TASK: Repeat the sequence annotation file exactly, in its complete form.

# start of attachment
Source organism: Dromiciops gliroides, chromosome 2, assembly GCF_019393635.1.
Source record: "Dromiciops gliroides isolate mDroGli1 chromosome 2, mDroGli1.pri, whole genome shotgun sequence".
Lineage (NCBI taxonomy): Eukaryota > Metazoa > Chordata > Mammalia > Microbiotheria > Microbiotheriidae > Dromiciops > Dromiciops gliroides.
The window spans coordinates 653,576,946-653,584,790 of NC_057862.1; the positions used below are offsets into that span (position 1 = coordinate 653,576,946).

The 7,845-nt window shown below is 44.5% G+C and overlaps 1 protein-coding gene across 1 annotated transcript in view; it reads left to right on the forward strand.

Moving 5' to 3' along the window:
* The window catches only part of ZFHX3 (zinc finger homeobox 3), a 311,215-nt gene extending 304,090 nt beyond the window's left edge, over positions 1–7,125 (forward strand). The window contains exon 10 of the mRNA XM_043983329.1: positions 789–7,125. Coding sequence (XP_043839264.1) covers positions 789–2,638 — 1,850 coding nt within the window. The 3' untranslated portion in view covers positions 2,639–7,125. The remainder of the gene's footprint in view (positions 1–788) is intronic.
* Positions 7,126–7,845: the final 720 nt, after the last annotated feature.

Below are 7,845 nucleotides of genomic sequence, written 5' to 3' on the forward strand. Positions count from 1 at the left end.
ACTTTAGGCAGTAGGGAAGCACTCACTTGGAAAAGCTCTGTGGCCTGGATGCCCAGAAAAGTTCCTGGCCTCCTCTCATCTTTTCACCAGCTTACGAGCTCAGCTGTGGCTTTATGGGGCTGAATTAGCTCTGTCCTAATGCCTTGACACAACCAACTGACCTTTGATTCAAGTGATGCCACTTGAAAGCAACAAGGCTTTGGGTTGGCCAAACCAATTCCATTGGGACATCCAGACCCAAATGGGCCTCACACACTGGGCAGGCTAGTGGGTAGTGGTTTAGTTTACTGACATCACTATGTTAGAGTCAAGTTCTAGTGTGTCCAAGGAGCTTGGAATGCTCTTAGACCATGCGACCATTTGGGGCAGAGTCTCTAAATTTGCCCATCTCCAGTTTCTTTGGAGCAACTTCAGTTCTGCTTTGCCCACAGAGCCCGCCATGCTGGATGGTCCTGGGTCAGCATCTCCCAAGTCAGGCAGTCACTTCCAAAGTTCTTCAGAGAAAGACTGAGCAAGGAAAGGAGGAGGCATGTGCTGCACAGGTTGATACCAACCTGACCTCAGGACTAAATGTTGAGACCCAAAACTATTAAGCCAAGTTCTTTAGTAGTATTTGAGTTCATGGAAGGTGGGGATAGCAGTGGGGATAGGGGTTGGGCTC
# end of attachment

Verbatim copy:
Source organism: Dromiciops gliroides, chromosome 2, assembly GCF_019393635.1.
Source record: "Dromiciops gliroides isolate mDroGli1 chromosome 2, mDroGli1.pri, whole genome shotgun sequence".
Lineage (NCBI taxonomy): Eukaryota > Metazoa > Chordata > Mammalia > Microbiotheria > Microbiotheriidae > Dromiciops > Dromiciops gliroides.
The window spans coordinates 653,576,946-653,584,790 of NC_057862.1; the positions used below are offsets into that span (position 1 = coordinate 653,576,946).

The 7,845-nt window shown below is 44.5% G+C and overlaps 1 protein-coding gene across 1 annotated transcript in view; it reads left to right on the forward strand.

Moving 5' to 3' along the window:
* The window catches only part of ZFHX3 (zinc finger homeobox 3), a 311,215-nt gene extending 304,090 nt beyond the window's left edge, over positions 1–7,125 (forward strand). The window contains exon 10 of the mRNA XM_043983329.1: positions 789–7,125. Coding sequence (XP_043839264.1) covers positions 789–2,638 — 1,850 coding nt within the window. The 3' untranslated portion in view covers positions 2,639–7,125. The remainder of the gene's footprint in view (positions 1–788) is intronic.
* Positions 7,126–7,845: the final 720 nt, after the last annotated feature.

Below are 7,845 nucleotides of genomic sequence, written 5' to 3' on the forward strand. Positions count from 1 at the left end.
ACTTTAGGCAGTAGGGAAGCACTCACTTGGAAAAGCTCTGTGGCCTGGATGCCCAGAAAAGTTCCTGGCCTCCTCTCATCTTTTCACCAGCTTACGAGCTCAGCTGTGGCTTTATGGGGCTGAATTAGCTCTGTCCTAATGCCTTGACACAACCAACTGACCTTTGATTCAAGTGATGCCACTTGAAAGCAACAAGGCTTTGGGTTGGCCAAACCAATTCCATTGGGACATCCAGACCCAAATGGGCCTCACACACTGGGCAGGCTAGTGGGTAGTGGTTTAGTTTACTGACATCACTATGTTAGAGTCAAGTTCTAGTGTGTCCAAGGAGCTTGGAATGCTCTTAGACCATGCGACCATTTGGGGCAGAGTCTCTAAATTTGCCCATCTCCAGTTTCTTTGGAGCAACTTCAGTTCTGCTTTGCCCACAGAGCCCGCCATGCTGGATGGTCCTGGGTCAGCATCTCCCAAGTCAGGCAGTCACTTCCAAAGTTCTTCAGAGAAAGACTGAGCAAGGAAAGGAGGAGGCATGTGCTGCACAGGTTGATACCAACCTGACCTCAGGACTAAATGTTGAGACCCAAAACTATTAAGCCAAGTTCTTTAGTAGTATTTGAGTTCATGGAAGGTGGGGATAGCAGTGGGGATAGGGGTTGGGCTC